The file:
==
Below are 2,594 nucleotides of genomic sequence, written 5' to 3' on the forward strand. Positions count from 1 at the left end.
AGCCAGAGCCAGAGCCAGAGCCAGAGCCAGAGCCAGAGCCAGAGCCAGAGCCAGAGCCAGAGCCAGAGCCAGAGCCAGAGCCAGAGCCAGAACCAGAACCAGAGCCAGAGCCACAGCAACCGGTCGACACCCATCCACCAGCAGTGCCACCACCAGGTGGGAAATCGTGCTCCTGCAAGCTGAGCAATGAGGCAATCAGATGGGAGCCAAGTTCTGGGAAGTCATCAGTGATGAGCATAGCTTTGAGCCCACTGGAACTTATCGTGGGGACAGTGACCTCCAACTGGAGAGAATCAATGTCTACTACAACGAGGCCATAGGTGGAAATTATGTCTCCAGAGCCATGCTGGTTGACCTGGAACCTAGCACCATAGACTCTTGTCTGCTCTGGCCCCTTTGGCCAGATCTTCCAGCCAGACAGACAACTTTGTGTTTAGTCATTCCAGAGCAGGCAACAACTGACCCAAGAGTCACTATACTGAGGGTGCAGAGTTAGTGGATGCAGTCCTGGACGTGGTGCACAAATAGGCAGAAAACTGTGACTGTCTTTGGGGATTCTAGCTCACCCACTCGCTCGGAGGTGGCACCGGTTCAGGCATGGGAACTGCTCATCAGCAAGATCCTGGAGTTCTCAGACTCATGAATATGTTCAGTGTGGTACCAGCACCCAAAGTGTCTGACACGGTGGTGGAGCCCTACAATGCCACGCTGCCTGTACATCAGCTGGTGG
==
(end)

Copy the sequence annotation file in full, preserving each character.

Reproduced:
Below are 2,594 nucleotides of genomic sequence, written 5' to 3' on the forward strand. Positions count from 1 at the left end.
AGCCAGAGCCAGAGCCAGAGCCAGAGCCAGAGCCAGAGCCAGAGCCAGAGCCAGAGCCAGAGCCAGAGCCAGAGCCAGAGCCAGAGCCAGAACCAGAACCAGAGCCAGAGCCACAGCAACCGGTCGACACCCATCCACCAGCAGTGCCACCACCAGGTGGGAAATCGTGCTCCTGCAAGCTGAGCAATGAGGCAATCAGATGGGAGCCAAGTTCTGGGAAGTCATCAGTGATGAGCATAGCTTTGAGCCCACTGGAACTTATCGTGGGGACAGTGACCTCCAACTGGAGAGAATCAATGTCTACTACAACGAGGCCATAGGTGGAAATTATGTCTCCAGAGCCATGCTGGTTGACCTGGAACCTAGCACCATAGACTCTTGTCTGCTCTGGCCCCTTTGGCCAGATCTTCCAGCCAGACAGACAACTTTGTGTTTAGTCATTCCAGAGCAGGCAACAACTGACCCAAGAGTCACTATACTGAGGGTGCAGAGTTAGTGGATGCAGTCCTGGACGTGGTGCACAAATAGGCAGAAAACTGTGACTGTCTTTGGGGATTCTAGCTCACCCACTCGCTCGGAGGTGGCACCGGTTCAGGCATGGGAACTGCTCATCAGCAAGATCCTGGAGTTCTCAGACTCATGAATATGTTCAGTGTGGTACCAGCACCCAAAGTGTCTGACACGGTGGTGGAGCCCTACAATGCCACGCTGCCTGTACATCAGCTGGTGG